Sony takes more control of Sony Ericsson, appoints Stringer to chair
It's difficult to say which company has suffered most from the bad global economic climate -- Nokia, Motorola, or Sony Ericsson -- but if you ask any of their executives candidly, they'll probably point to their own firms. Last quarter, Sony Ericsson reported shipping 43% fewer phones than in the same quarter of 2008; and in terms of income, the company is bleeding at the rate of a third of a billion euro per quarter.
At the time, company president Dick Komiyama promised he would continue focusing on a return to profitability. This morning, it was learned that Sony has told the division president he can start thinking about focusing someplace else -- preferably, retirement. Effective immediately, Ericsson Executive Vice President Bert Norberg will scoot Komiyama to just a part of the president's chair, until the last quarter of the year when Komiyama will be out altogether. Though Komiyama will officially be sharing the presidency with Norberg until then, no one's under any illusion that this sharing will be anything more than official.
Meanwhile, Ericsson President and CEO Carl-Henric Svanberg will step aside from his chairmanship of the jointly-owned phone producer, to make way for Sony President and CEO Sir Howard Stringer. That means Sir Howard now plays four roles in the global conglomerate, up from the three roles that already seemed daunting enough for the former executive producer of the "CBS Evening News." Already Chairman and CEO of Sony Corp., Sir Howard moved into that president's seat just last February, in a move that the wide-ranging executive tried desperately to characterize as temporary.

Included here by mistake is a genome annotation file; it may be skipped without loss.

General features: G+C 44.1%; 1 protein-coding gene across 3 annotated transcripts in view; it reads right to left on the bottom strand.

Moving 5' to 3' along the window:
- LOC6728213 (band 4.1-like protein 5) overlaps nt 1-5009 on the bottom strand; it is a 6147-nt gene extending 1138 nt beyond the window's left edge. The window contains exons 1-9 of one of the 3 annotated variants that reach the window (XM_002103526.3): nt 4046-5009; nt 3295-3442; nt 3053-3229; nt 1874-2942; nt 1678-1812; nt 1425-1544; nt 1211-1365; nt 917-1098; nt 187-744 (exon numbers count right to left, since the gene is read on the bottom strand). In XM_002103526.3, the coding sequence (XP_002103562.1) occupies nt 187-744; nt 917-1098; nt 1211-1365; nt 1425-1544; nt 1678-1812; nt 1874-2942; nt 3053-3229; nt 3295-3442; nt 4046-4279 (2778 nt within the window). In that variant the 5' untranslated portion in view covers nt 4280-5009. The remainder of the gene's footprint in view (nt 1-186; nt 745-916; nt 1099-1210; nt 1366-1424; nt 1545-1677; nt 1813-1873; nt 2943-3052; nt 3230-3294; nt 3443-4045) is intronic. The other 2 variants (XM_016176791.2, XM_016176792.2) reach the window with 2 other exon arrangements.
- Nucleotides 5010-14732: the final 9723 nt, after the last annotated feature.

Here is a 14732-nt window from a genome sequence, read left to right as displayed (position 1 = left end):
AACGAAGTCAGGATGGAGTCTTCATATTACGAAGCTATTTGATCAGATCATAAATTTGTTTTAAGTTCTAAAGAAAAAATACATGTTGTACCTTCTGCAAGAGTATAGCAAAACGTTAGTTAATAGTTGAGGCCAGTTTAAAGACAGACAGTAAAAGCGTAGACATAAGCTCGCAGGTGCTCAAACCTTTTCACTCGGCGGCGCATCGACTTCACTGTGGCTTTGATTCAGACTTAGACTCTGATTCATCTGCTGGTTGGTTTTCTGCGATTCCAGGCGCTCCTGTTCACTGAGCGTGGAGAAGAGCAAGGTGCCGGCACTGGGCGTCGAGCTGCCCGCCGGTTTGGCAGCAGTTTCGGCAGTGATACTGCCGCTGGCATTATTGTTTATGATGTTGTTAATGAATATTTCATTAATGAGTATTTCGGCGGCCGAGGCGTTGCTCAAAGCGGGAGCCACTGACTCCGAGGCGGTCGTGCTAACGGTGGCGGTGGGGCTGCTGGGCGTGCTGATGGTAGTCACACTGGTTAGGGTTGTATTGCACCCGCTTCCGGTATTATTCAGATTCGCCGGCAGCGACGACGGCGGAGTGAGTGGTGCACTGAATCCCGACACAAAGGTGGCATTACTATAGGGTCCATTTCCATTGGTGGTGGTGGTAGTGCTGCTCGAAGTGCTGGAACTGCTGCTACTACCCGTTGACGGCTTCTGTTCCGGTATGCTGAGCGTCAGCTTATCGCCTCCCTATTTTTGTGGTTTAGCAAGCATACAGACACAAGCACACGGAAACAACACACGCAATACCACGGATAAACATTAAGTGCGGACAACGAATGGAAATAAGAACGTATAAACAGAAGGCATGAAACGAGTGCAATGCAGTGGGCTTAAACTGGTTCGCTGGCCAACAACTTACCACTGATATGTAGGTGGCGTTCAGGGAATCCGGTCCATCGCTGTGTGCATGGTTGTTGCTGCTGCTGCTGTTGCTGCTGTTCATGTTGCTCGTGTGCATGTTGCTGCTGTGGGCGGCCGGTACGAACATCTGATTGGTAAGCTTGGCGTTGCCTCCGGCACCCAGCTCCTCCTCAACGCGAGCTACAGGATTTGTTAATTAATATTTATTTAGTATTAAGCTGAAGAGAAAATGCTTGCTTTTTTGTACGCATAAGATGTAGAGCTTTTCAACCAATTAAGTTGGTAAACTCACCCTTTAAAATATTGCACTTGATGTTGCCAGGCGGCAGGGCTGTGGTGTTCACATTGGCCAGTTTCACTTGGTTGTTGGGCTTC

Norberg's ascent into the Sony Ericsson presidency may carry with it his software division's plans for high-end handsets, which involve Google's Android. Last month, the firm produced a video showing its own innovative UI, code-named "Rachael," built on an Android platform.
But while Rachael may solidify Sony Ericsson's standings in the smartphone field, it's in everyday cell phones where the biggest challenges lay. Concentrating on the higher end these past few quarters did manage to double its gross margin, from "ridiculous" to at least "tolerable," but with sales volume slipping to tragic levels, that hasn't meant much.